Developer appeals N.J. rejection of Atlantic City project

Source: Colin Sullivan, E&E reporter • Posted: Thursday, April 10, 2014

The developer of a proposed 25-megawatt wind farm off the coast of New Jersey yesterday appealed a state agency’s decision to reject the project.
Cape May, N.J.-based Fishermen’s Energy asked the state’s Board of Public Utilities to revisit what would be the first wind project built in state waters, about 3 miles from Atlantic City.The company in a statement to the board called its decision last month “palpably incorrect” because the agency used a per-unit electricity cost that may have been wrong.The board rejected the $188 million blueprint on the grounds that funding is not guaranteed, and it would cost $263 per megawatt-hour once completed. But Fishermen’s shot back that the real price would be closer to $199 per MWh and that the company is still in the running for a $47 million “phase 2” grant from the U.S. Energy Department in any event.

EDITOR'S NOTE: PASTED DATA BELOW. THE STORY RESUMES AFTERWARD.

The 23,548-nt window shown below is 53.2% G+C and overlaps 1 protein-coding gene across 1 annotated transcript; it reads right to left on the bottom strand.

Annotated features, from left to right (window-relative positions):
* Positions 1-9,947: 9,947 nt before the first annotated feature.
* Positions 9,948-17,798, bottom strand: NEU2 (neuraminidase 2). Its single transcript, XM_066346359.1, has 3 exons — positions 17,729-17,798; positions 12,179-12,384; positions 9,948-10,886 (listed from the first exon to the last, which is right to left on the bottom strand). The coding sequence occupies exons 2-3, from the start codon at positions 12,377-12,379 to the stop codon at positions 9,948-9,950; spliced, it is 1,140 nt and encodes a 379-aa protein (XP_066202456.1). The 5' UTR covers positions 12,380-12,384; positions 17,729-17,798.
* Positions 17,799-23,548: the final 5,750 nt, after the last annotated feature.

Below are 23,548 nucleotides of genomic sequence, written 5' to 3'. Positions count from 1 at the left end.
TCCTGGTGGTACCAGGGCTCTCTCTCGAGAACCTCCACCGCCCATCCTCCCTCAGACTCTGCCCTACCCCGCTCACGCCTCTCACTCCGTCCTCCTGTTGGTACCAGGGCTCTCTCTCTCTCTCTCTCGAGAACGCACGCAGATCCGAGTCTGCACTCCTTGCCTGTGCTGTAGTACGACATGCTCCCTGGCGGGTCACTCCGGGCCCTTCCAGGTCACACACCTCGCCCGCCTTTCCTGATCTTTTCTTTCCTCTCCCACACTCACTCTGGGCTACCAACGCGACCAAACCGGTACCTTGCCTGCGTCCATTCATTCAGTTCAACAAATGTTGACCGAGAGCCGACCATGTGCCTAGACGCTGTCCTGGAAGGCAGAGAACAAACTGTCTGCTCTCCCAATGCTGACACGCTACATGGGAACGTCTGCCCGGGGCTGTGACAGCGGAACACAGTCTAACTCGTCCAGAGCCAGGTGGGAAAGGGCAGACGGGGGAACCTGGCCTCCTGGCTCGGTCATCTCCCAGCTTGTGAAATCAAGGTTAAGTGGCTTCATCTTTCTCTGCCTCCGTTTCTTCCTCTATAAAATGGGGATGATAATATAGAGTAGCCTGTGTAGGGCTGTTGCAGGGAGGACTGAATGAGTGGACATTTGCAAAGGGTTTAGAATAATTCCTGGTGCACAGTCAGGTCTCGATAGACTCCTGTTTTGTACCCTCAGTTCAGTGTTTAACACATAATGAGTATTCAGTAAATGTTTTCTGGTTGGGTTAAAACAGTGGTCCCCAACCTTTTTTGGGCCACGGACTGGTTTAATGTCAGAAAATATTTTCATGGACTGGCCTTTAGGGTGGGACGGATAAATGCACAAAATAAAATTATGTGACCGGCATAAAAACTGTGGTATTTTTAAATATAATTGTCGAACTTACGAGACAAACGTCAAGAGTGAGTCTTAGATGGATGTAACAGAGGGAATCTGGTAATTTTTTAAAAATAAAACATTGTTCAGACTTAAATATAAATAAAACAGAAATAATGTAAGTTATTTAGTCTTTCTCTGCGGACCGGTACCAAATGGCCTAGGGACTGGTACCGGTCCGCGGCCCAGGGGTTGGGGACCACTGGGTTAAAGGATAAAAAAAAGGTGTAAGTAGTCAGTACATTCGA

CEO Chris Wissemann added that the state had no sound reason to reject a project that qualifies for the renewable energy goals set forth by the state under several laws.

“This motion is another step on the path toward an eventual approval of the project consistent with creating jobs and capturing other benefits under the Offshore Wind Economic Development Act, as anticipated by the Legislature” when it passed the act in 2010, he said.

When that bill was passed, Gov. Chris Christie (R) eagerly signed it and at the time said he was behind offshore wind energy development. Environmental groups in the state view the board’s subsequent rejection as Christie reversing himself to prepare for a White House run in 2016.

When they voted against it last month, board members expressed concern that the state would be left with the tab if federal grants and other subsidies didn’t materialize. Staff documents also take issue with how the wind project would be compensated through the state’s offshore wind renewable energy certificate program, or OREC.

Another factor may be Fishermen’s affiliation with XEMC, a Chinese turbine manufacturer that owns a 70 percent stake in the 25 MW project. A spokesman for Fishermen’s said XEMC is limited to this one project and does not own a stake in the company, which was founded by commercial fishermen who hail from the Garden State.

Asked if politics could be in play with respect to the China connection, Fishermen’s spokeswoman Rhonda Jackson refused to speculate.

“I try to stay away from political perspectives,” she said in an email exchange.